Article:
In these difficult times, what do other airlines think of putting live television in their cabins? The only one to speak openly on the subject has been American Airlines, which has stated that it has no plans to install seatback screens and live television on its planes and would not try to keep pace with "fads." But American, which has the world's largest air transport fleet, with more than 780 airplanes, recently announced that it would test a personal entertainment appliance (PEA) on its flights.
The PEA is a 3-pound (1.4-kg), modified laptop, about the size of a hardbound book. It will feature movies, TV shows like "Frasier" and "Without A Trace," audio and text books, newspapers, games and music videos. For an undetermined fee, passengers would gain unlimited access to this content for the duration of the flight.
Fad or Future?
Is live television in airline cabins the new IFE standard or is it a fad, as American Airlines has suggested?
Richard Salter, an IFE analyst with Richard Salter & Associates, says that most major airlines are looking into IFE options that emphasize personal choice, and live television is just one of those options. Though the company has competition, Salter believes it will maintain an important role in the IFE industry.
Salter believes that live television will have a big impact on domestic IFE because of its technological advantages. "LiveTV simplifies the logistics of content delivery," he states. It is also a "good entry point into IFE" for JetBlue and the other LCCs. The novelty of this technology has not yet worn off, and that's good news for them.
Thus far, the novelty of its offering has allowed JetBlue to carve out a substantial niche in a saturated market, a circumstance that led to the formation of Delta's Song and United's Ted. And it could cause even more airlines to expand IFE options in the near future. Though tight-lipped on the subject, Southwest Airlines, whose previous IFE offerings included magazines and friendly flight attendants, is looking into a more contemporary form of IFE. According to Salter, "It's common thinking that they need to compete with JetBlue."
Competition Heats Up
Prabhakar predicts success for live television both domestically and internationally. But she warns that some of these numbers could be deceiving. "Very few revenues are being garnered from that market. It's going to be an indirect revenue source because of the differentiation that it could be giving."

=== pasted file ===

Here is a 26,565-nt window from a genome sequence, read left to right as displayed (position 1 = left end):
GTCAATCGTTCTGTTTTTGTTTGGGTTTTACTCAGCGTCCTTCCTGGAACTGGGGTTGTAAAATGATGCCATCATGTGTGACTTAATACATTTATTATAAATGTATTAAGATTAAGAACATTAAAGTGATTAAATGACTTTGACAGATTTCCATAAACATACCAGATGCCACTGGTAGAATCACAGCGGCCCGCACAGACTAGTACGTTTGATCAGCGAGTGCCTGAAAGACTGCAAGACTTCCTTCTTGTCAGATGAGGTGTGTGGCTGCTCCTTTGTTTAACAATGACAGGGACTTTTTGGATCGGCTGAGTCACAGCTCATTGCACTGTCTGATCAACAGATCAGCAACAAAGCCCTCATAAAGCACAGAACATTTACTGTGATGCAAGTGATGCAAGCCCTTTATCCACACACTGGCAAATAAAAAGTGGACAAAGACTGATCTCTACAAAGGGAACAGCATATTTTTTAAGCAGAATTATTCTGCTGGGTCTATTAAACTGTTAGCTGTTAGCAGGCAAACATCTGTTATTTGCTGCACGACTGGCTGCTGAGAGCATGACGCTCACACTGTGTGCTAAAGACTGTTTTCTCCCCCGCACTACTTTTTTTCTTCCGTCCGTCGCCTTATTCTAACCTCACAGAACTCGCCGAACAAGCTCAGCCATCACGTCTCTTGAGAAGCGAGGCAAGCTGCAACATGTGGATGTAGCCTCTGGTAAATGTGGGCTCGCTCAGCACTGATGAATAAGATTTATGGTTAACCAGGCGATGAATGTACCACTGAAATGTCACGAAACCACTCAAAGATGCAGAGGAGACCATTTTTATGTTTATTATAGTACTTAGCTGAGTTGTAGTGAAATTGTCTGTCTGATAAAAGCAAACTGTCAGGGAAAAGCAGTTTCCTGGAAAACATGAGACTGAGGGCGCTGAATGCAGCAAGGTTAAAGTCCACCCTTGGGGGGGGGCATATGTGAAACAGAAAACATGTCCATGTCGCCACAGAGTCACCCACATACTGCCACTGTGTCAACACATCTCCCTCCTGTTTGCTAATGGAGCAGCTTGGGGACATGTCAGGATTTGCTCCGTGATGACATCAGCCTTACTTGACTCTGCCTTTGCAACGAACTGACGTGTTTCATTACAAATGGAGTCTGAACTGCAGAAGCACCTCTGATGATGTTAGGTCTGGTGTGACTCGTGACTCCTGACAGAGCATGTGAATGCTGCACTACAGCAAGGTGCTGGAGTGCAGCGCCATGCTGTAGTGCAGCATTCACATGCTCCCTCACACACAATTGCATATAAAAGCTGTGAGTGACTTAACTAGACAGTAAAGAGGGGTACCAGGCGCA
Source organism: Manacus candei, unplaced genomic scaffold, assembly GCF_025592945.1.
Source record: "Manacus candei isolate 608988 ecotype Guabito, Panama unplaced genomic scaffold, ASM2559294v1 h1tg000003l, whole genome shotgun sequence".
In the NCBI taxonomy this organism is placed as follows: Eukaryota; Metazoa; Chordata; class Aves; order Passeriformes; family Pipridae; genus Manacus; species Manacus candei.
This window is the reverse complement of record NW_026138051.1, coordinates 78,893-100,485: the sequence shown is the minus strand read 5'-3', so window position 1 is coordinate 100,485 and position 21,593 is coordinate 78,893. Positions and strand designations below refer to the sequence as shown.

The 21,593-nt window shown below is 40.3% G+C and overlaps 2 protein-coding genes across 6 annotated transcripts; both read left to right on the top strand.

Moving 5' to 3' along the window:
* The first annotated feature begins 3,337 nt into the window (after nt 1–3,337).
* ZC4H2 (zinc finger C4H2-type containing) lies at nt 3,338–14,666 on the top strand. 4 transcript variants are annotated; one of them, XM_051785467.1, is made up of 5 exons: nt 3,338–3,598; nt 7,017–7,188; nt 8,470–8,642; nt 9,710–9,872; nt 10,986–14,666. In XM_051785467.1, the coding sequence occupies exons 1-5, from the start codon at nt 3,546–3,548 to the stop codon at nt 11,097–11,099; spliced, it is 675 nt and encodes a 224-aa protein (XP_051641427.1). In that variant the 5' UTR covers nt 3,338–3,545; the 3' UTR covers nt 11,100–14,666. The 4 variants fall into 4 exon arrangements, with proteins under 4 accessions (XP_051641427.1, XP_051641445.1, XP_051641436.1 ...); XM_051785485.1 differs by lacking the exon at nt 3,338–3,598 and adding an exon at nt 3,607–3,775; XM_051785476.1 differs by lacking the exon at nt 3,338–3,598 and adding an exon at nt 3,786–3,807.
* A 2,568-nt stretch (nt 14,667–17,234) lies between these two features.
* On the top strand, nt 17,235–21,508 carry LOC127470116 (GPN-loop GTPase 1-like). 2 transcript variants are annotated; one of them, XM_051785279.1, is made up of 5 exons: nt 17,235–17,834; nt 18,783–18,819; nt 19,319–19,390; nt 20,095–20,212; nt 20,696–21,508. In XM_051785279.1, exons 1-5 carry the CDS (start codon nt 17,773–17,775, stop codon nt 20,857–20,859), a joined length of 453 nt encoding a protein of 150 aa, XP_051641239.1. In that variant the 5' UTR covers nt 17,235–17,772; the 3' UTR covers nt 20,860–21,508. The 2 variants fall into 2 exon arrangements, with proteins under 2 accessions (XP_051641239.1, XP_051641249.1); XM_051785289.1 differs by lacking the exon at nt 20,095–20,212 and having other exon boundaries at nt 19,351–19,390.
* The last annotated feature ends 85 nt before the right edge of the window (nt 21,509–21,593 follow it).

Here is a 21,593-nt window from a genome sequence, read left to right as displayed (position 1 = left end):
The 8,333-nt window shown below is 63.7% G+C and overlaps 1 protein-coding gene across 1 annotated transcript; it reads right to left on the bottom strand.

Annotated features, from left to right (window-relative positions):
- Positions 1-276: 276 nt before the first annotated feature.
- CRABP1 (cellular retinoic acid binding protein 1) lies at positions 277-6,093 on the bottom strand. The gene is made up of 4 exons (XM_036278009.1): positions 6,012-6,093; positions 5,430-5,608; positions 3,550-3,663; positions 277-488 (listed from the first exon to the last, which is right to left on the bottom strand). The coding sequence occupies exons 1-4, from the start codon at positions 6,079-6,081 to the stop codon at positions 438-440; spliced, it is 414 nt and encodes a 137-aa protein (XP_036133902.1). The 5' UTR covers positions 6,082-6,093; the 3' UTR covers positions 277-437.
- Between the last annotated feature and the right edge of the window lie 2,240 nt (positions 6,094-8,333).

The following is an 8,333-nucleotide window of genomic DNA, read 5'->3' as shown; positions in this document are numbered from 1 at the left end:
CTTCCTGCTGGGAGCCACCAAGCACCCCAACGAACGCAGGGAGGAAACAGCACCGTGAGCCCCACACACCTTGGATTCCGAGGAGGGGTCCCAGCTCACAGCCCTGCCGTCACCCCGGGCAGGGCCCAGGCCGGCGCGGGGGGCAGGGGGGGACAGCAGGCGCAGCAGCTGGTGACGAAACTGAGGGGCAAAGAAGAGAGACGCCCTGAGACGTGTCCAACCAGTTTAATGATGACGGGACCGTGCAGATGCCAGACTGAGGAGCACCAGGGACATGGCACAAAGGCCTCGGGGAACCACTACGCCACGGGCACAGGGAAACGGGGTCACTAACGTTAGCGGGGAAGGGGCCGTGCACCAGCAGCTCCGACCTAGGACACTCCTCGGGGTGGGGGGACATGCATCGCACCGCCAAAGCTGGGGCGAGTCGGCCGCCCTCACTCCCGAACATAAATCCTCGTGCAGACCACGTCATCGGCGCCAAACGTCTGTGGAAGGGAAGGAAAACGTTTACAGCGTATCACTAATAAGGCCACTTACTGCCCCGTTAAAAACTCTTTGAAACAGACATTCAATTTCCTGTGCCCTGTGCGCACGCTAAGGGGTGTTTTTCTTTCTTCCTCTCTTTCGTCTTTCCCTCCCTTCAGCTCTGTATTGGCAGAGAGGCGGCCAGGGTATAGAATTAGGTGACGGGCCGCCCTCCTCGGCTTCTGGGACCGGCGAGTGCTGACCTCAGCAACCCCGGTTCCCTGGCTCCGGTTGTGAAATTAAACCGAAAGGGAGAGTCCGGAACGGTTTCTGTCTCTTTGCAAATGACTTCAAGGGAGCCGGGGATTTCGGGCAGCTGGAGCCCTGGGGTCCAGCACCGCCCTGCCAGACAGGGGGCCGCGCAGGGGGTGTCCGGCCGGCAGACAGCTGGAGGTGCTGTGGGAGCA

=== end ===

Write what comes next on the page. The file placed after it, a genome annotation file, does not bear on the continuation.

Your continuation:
Make no mistake, airlines are spending money on IFE, and those numbers will increase as more people continue to travel and demand options. The United States is having a record year with airline travel. Air carriers are on track to carry 685 million people in 2004. The Travel Industry Association of America (TIAA) estimated a 2.9 percent increase in domestic leisure travel for 2004. That number is expected to grow by another 2 percent in 2005.
Business travel is also up. TIAA has predicted a 4 percent increase in business travel over 2003. This number is expected to grow again in 2005, when business travelers will make a projected 149 million trips, an increase of 3.6 percent over 2004. International travel to and from the United States also is projected to increase over the next few years, causing many to speculate that live television will move into the international market.
Already LiveTV's influence is being felt on the other side of the world. Virgin Blue, Australia's premier LCC, has teamed up with LiveTV and Australian satellite television providers Foxtel and Austar to provide live satellite TV on its flights. For a $5 fee, Virgin Blue will offer unlimited use of 24 satellite channels during its flights. The technology will be phased on board by mid-2005, subject to regulatory approval from the Civil Aviation Safety Authority.